Before leaving Coinjock Marina, we received an email alert that MV Meanders had left Port: Coinjock. MV Meanders had been docked bow to bow with us. They had stealthily slipped away while we were making coffee.
MV Meanders is a beautiful 49’ North Pacific yachts RPH trawler. She’s a bigger version of our boat with reverse raked PH windows. MV Meanders was recently sold to a nice couple named Tom & Nancy who stopped to say “hi” when they saw our NP43 fueling up on the docks. Meanders was previously owned by friends of ours, Andy & Marty. Andy was my boat broker and took me for my first ride in their NP43. I was smitten. I setup the MarineTraffic alert when Andy & Marty were living aboard their boat and traveling to many different ports. At that time, I was working and enjoyed getting alerts about all the interesting places they were visiting. I would think to myself.. “soon that will be Kelly & I and the dogs”.
We had to delay our departure momentarily to allow for a passing tug pushing not one but two barges. We don’t want to be in the way of something like this.
As we traveled down the ICW were chasing a 1935 boat called “MV NAN” out of Osterville, MA. A beautiful old boat that hails out of a marina that we have visited once or twice.
At the helm, I was using my iPhone’s charting app to measure distances to restricted bridges and locks. Many bascule, lift or swing bridges only operate at certain times like “top of the hour” or on the “half hour”. You need to measure the distance to the next bridge opening and adjust your speed to arrive on time. If you don’t you’ll find yourself treading water till the next opening. As I looked up from my iPhone, I saw this log floating down the river and had to swerve to avoid hitting it. iPhones make it even easier to run into a hazard on the ICW.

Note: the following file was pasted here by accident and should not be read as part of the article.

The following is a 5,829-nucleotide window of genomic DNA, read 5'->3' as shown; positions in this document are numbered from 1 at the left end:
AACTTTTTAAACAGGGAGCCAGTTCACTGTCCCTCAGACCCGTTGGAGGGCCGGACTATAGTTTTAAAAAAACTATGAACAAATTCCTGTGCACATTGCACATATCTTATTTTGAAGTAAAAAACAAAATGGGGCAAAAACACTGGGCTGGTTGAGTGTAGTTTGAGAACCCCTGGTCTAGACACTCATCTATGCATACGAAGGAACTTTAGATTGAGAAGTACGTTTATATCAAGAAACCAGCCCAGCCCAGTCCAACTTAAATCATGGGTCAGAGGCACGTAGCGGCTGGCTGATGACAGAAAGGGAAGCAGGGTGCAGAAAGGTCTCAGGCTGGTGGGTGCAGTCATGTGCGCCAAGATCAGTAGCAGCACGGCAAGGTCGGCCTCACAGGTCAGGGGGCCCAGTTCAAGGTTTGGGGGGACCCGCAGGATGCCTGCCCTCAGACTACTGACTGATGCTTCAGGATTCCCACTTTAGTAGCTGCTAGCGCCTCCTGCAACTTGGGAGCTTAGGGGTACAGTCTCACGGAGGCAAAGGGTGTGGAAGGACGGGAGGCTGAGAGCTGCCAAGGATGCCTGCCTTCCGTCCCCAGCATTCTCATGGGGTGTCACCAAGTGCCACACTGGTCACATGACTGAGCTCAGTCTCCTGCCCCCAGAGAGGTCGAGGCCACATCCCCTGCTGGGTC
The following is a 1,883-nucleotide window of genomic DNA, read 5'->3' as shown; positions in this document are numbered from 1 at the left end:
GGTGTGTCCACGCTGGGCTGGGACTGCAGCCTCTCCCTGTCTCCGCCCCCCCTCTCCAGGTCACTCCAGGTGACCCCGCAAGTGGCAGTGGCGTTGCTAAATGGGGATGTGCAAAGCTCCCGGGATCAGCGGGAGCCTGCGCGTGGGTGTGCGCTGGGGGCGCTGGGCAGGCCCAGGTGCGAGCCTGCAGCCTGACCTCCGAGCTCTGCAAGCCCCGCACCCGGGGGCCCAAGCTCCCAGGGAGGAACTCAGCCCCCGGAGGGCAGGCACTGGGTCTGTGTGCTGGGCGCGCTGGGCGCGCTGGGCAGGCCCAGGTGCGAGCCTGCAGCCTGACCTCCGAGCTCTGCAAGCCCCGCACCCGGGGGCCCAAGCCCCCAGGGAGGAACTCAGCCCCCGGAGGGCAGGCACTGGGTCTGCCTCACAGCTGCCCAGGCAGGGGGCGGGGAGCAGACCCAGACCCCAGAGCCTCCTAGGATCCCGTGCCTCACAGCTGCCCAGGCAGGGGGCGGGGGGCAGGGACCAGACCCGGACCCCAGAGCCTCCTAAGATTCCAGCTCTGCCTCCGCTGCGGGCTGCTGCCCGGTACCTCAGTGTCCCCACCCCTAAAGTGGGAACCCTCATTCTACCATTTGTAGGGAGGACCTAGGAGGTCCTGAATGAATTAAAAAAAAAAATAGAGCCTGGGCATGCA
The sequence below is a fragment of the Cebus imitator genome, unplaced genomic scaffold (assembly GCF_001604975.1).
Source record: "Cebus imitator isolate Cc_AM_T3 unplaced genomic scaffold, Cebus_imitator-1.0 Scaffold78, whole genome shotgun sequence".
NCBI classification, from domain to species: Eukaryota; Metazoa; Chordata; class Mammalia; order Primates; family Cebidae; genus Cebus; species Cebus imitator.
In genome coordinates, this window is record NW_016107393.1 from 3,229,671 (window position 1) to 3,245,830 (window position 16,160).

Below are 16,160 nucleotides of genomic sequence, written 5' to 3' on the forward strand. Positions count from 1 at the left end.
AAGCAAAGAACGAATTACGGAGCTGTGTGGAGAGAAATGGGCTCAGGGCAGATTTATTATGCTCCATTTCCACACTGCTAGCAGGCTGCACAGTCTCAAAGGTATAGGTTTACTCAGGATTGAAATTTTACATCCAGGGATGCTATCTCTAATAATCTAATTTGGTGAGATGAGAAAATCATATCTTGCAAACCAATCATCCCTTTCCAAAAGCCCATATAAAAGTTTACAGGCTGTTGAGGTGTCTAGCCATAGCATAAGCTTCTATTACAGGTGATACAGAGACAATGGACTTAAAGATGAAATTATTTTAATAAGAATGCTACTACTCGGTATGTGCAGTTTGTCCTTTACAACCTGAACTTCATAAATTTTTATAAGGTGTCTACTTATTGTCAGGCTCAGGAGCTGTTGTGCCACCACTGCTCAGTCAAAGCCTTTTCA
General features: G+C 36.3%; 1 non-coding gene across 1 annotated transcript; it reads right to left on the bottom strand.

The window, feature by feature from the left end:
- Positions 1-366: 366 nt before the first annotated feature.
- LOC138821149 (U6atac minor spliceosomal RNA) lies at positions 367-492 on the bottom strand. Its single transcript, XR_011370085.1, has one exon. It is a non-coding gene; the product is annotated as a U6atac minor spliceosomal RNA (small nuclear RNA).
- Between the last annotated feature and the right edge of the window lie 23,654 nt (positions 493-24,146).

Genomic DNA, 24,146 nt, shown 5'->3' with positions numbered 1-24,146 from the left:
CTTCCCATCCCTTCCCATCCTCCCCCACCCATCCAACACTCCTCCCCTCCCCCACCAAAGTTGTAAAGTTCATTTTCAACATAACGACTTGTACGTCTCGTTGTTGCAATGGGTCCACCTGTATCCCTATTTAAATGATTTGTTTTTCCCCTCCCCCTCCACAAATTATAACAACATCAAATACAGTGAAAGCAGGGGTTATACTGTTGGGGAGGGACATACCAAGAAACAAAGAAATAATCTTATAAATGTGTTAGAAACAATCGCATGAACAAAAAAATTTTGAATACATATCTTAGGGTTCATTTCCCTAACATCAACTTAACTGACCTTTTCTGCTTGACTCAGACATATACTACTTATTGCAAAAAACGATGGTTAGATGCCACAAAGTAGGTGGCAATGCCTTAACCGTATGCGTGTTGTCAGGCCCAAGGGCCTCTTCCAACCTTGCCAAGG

Just before arriving at Top Rack Marina you pass this school bus hanging precariously over a precipice. They put a sign in the window that says, “Fire Rescue Training in Progress”. I imagine they added that after someone called 911 to say that “a school bus was about to fall into the ICW!”
Soon we were at Top Rack Marina and enjoying a well deserved dinner at the Amber Lantern Restaurant. What great food this restaurant has. Kudos to the Chef.
When we awoke in the AM we could not depart due to an emergency! We were out of dog food! I hailed an Uber with the app and raced off to the local Petco. Dogs fed; we untied and headed North to Norfolk, VA.
Coming into Norfolk you feel small compared to the many warships lining the channel.
How cool is it to have a Navy ceremony seated beneath the “Big Guns”?
I always admire this thing as if it was a cool sculpture of sorts.
One large container ship appeared to be washing their anchor. I wish I had a dedicated anchor wash system. Sometimes when our anchor comes up, it can be covered in muck from the sea bottom.
We exited Norfolk harbor and pointed the boat up the coast. The weather was supposed to be 2-4 ft with 20kt winds.